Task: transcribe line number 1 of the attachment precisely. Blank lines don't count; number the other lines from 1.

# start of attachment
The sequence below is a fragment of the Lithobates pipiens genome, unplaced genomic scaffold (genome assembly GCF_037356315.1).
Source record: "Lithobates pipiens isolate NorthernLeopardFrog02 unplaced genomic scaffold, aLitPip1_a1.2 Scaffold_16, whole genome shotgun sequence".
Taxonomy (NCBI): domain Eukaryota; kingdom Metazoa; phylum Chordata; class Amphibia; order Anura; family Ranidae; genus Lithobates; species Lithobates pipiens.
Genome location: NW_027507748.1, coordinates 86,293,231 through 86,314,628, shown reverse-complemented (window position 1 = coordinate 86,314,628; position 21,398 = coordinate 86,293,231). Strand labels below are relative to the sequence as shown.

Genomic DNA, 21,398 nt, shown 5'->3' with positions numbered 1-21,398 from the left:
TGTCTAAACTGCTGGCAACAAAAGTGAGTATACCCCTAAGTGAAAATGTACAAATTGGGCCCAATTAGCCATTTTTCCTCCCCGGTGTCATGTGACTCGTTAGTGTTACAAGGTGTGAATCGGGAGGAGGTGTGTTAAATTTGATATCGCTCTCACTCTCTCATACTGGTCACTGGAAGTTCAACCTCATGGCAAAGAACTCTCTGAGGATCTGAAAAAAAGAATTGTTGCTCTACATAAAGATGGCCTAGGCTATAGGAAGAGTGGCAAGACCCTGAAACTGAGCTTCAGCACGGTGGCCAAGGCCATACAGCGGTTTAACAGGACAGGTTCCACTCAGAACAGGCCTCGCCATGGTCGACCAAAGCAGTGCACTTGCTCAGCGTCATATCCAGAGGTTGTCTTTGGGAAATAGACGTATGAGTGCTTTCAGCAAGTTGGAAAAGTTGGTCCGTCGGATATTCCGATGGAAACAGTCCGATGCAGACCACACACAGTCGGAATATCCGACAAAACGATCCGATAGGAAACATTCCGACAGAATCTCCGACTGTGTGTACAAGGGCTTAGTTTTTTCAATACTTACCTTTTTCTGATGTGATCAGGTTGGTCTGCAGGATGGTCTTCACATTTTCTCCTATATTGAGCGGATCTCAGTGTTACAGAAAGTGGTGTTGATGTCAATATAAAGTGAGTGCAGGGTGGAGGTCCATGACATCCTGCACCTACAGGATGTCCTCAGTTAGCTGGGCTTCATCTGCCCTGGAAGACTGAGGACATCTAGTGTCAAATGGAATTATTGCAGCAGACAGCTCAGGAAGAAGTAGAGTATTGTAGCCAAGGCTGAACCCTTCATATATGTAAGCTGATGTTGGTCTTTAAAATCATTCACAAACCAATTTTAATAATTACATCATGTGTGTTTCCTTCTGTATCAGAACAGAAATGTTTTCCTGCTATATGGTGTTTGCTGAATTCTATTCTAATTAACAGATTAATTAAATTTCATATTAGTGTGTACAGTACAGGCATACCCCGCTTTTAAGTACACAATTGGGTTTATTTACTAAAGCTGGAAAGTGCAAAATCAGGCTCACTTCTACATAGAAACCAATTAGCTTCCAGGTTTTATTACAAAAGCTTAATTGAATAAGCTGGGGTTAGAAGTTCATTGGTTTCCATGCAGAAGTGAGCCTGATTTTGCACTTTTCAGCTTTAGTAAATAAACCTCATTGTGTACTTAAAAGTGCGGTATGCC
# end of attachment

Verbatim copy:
The sequence below is a fragment of the Lithobates pipiens genome, unplaced genomic scaffold (genome assembly GCF_037356315.1).